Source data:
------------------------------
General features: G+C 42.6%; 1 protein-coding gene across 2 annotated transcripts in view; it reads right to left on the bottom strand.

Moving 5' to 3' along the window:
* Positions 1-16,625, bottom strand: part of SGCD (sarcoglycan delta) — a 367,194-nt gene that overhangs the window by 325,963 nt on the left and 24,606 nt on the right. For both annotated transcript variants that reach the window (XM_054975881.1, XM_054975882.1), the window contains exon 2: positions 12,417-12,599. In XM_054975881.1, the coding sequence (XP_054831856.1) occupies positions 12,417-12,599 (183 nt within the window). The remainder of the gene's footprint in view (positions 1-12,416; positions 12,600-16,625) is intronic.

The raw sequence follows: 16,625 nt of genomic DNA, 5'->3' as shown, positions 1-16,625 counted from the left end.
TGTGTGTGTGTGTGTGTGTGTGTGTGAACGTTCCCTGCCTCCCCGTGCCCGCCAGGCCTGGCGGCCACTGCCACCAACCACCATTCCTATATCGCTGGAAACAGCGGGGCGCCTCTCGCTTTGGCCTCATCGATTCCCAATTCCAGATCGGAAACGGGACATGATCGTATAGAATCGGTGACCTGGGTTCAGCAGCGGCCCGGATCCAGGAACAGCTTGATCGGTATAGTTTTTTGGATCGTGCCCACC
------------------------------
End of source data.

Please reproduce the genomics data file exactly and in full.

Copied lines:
General features: G+C 42.6%; 1 protein-coding gene across 2 annotated transcripts in view; it reads right to left on the bottom strand.

Moving 5' to 3' along the window:
* Positions 1-16,625, bottom strand: part of SGCD (sarcoglycan delta) — a 367,194-nt gene that overhangs the window by 325,963 nt on the left and 24,606 nt on the right. For both annotated transcript variants that reach the window (XM_054975881.1, XM_054975882.1), the window contains exon 2: positions 12,417-12,599. In XM_054975881.1, the coding sequence (XP_054831856.1) occupies positions 12,417-12,599 (183 nt within the window). The remainder of the gene's footprint in view (positions 1-12,416; positions 12,600-16,625) is intronic.

The raw sequence follows: 16,625 nt of genomic DNA, 5'->3' as shown, positions 1-16,625 counted from the left end.
TGTGTGTGTGTGTGTGTGTGTGTGTGAACGTTCCCTGCCTCCCCGTGCCCGCCAGGCCTGGCGGCCACTGCCACCAACCACCATTCCTATATCGCTGGAAACAGCGGGGCGCCTCTCGCTTTGGCCTCATCGATTCCCAATTCCAGATCGGAAACGGGACATGATCGTATAGAATCGGTGACCTGGGTTCAGCAGCGGCCCGGATCCAGGAACAGCTTGATCGGTATAGTTTTTTGGATCGTGCCCACC